Introduction: Evidence shows that the majority of medical students experience some kind of sleep quality disorder, which can affect their academic performance. Increasing exposure of students to environmental and academic stresses may result in the incidence of sleep disorders and fatigue, which can consequently influence their academic efficacy. This study was conducted to determine the factors affecting sleep quality and its correlation with students’ fatigue severity and academic performance at AJA University of Medical Sciences, during 2012-2013.
Materials and Methods: This descriptive, analytical study was performed on 658 students studying at all levels at AJA University of Medical Sciences. Having taken informed consent from the participants, they were selected through census sampling. The instruments for data collection comprised of demographic and academic performance questionnaires, Pittsburgh Sleep Quality Index and Fatigue Severity Scale, which were completed by the participants during the first semester, 2012-2013. The obtained data were analyzed by SPSS-17 software using chi-square test and Spearman and Pearson correlation coefficients.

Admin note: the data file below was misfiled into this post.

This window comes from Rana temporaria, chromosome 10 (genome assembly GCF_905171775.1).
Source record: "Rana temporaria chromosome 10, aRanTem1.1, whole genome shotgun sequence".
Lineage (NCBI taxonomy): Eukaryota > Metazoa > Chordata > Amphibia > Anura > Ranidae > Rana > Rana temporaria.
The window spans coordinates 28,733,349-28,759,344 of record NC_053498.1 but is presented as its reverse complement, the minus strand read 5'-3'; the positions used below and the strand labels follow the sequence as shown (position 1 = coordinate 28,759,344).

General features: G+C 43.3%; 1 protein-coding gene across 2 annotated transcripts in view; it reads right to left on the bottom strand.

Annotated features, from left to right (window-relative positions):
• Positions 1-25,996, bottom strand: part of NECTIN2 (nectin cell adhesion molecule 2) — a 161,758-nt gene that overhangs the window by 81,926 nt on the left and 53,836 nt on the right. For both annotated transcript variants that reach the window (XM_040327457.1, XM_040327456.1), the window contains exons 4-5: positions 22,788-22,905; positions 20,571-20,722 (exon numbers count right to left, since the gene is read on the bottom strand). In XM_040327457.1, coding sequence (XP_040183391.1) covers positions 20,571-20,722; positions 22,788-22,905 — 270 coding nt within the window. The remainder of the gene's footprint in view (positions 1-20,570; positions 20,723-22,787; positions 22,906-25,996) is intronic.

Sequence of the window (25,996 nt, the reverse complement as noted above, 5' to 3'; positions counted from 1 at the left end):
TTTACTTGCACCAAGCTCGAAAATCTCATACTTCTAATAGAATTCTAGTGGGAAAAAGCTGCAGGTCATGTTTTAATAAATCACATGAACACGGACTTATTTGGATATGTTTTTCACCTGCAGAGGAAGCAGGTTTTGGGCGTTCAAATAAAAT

Results: Sleep quality was reported to be poor in 49.2% of students. A total of 19.8% and 67.2% of students suffered from severe and moderate fatigue, respectively. The mean grade point average (GPA) of students was 16.75. The results of chi-square (for qualitative variables) and Pearson correlation coefficient (for quantitative variables) indicated a statistically significant correlation between sleep quality and age, number of units, ideological-security units, entry year, semester, academic level, major, gender, residence, living status, daily caffeine consumption, history of depression, history of stressful events and fatigue among the study participants (P = 0.001). Further, no significant relationship was found between sleep quality and weight, military drill hours, daily and nightly working hours, marital status, cigarette smoking, workout, caffeine consumption at night, different physical-psychological diseases and different kinds of anxiety (P > 0.05).
Conclusion: Prevalence of poor sleep quality and fatigue is high among students of AJA University of Medical Science. Given the importance of sleep quality and quantity and their effect on academic and non-academic performance of students, favorable conditions are required to be created to provide a good sleep hygiene.